“We had a recruit here, and I said, ‘Hey when you look up there you’re going to see wall-to-wall people up there in a standing-room only section,’” he said. “It’s pretty amazing.”
Now Cook says the athletic department may consider making some upgrades to part of the standing-room only section to include more amenities.
“I’m glad when we designed that we put that in up there, because I thought it was kind of a dumb idea to have standing-room only,” Cook said. “But it’s worked out great. So credit to the designer and John Ingram and Maggi Thorne who helped design that and came up with that concept. But I think there is room to upgrade that now, and maybe make that kind of wild and fun up there.”
When you play for the Huskers you get to experience something a limited number of people ever will by being on the court during a match. From that spot, there are fans on four sides, with some only about 15 feet away and others all the way at the top of the arena.
Nebraska sophomore Lindsay Krause remembers how loud Devaney was earlier this season just before the fifth set began during Nebraska’s match against No. 7 Ohio State. The Huskers had rallied to force a fifth set and then won the match.
“I feel like sometimes (the fans) can almost suffocate the other team,” Krause said. “It’s like paralyzing to be in there when you’re not used to something like that, and when they’re all cheering against you. It’s so special to have.”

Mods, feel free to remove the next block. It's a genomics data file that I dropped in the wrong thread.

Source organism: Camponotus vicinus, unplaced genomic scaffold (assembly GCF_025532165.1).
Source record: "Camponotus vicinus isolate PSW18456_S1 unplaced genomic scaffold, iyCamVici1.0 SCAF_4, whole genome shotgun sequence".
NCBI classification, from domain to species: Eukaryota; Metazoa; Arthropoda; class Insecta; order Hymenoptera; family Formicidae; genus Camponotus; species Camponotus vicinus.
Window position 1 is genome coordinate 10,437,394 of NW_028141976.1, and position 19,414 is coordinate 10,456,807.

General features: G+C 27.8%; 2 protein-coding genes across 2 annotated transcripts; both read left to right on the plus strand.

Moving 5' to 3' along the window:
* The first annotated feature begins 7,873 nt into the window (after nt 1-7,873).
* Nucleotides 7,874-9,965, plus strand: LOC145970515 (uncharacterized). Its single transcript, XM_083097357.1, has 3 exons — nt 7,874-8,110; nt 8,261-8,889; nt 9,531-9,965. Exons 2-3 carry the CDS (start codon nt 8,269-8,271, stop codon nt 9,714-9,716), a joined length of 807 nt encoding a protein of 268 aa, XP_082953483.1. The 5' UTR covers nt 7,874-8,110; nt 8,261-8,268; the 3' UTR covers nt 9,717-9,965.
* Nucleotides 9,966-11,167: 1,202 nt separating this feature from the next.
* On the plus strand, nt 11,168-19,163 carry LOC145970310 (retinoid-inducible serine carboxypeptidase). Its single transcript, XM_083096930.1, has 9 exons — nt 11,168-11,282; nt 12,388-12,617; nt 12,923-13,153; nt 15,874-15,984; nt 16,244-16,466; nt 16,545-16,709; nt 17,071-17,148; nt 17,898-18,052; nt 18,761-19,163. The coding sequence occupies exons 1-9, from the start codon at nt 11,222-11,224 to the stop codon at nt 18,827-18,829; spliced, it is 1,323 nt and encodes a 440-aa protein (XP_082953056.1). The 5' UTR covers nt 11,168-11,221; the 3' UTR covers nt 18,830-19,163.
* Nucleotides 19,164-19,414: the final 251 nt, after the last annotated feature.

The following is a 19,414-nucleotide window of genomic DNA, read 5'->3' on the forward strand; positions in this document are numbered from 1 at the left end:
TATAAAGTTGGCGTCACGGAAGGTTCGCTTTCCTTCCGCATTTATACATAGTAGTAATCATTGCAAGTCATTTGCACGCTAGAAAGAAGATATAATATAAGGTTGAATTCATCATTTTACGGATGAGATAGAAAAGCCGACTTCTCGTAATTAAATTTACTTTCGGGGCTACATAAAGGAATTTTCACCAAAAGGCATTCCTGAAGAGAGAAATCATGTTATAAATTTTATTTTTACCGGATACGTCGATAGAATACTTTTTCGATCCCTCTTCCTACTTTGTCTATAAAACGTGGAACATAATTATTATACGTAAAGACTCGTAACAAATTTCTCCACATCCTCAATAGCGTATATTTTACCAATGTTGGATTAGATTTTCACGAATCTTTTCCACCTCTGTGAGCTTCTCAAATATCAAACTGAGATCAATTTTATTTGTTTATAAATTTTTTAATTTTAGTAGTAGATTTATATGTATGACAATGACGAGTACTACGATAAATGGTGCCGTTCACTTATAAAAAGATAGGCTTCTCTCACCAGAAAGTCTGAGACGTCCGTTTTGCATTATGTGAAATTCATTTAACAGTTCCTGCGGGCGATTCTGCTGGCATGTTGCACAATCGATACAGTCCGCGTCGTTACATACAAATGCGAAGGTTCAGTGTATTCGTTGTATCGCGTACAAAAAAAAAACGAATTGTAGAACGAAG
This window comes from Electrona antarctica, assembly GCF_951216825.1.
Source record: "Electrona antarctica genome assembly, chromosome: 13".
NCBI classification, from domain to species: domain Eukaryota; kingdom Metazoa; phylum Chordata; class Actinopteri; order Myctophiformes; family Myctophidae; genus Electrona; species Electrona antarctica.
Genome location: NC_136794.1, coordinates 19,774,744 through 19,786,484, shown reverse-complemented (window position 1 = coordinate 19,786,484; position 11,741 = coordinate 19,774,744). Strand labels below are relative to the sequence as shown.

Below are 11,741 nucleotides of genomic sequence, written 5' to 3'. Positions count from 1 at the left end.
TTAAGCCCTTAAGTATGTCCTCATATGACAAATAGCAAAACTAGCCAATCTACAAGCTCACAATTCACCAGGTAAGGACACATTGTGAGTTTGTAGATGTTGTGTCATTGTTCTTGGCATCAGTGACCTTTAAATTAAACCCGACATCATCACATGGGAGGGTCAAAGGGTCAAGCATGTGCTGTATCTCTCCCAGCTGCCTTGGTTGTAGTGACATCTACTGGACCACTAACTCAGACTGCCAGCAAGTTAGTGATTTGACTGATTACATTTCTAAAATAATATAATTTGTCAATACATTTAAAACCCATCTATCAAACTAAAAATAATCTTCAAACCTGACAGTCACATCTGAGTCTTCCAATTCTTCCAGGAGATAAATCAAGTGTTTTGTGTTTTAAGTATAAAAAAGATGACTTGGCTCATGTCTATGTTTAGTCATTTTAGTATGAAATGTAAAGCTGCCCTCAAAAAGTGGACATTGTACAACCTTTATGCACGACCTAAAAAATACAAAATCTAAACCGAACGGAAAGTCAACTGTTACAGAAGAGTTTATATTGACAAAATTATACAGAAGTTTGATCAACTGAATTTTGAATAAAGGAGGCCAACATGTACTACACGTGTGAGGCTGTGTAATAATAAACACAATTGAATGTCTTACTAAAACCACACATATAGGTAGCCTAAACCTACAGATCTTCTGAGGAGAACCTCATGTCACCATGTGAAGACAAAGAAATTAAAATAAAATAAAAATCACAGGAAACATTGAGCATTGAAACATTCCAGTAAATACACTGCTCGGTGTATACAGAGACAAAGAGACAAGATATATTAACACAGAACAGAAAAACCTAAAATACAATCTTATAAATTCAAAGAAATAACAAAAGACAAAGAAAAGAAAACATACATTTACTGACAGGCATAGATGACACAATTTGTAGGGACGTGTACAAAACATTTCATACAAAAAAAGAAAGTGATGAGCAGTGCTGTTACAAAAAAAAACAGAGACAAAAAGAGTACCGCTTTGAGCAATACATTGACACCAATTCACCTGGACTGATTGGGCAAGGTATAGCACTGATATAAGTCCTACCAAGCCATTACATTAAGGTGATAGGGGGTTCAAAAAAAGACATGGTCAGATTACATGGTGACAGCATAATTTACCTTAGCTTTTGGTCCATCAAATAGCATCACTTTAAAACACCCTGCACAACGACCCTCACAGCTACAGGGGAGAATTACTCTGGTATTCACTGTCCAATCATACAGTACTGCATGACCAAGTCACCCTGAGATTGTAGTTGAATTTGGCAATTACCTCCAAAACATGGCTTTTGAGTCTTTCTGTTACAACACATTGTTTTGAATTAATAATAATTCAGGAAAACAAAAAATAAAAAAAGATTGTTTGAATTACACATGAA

At some schools, the volleyball coach spends time trying to sell tickets. And some programs have the players cruise around campus on golf carts to try and get students to come to the matches.
Cook doesn’t have to worry about how many fans will be there the night of a big match, or when a top recruit is visiting.
“It’s a hard ticket to get,” Cook said. “The courtside seats are a big deal because if you pay for that, and you’re sitting there, every time somebody goes back to serve you’re on TV. Going to a volleyball match is a cool thing, and our people do a great job of making it fun.”
Many of the people Cook visits during his travels around the state share with him a story about their connection to the program.
“Sometime I wish I could share all of the emails that people send me. Just random emails,” Cook said. “For some of these people, it’s the world to them. Win or lose, they’re very emotionally connected.”
Reach the writer at 402-473-7435 or email@example.com. On Twitter @LJSSportsWagner.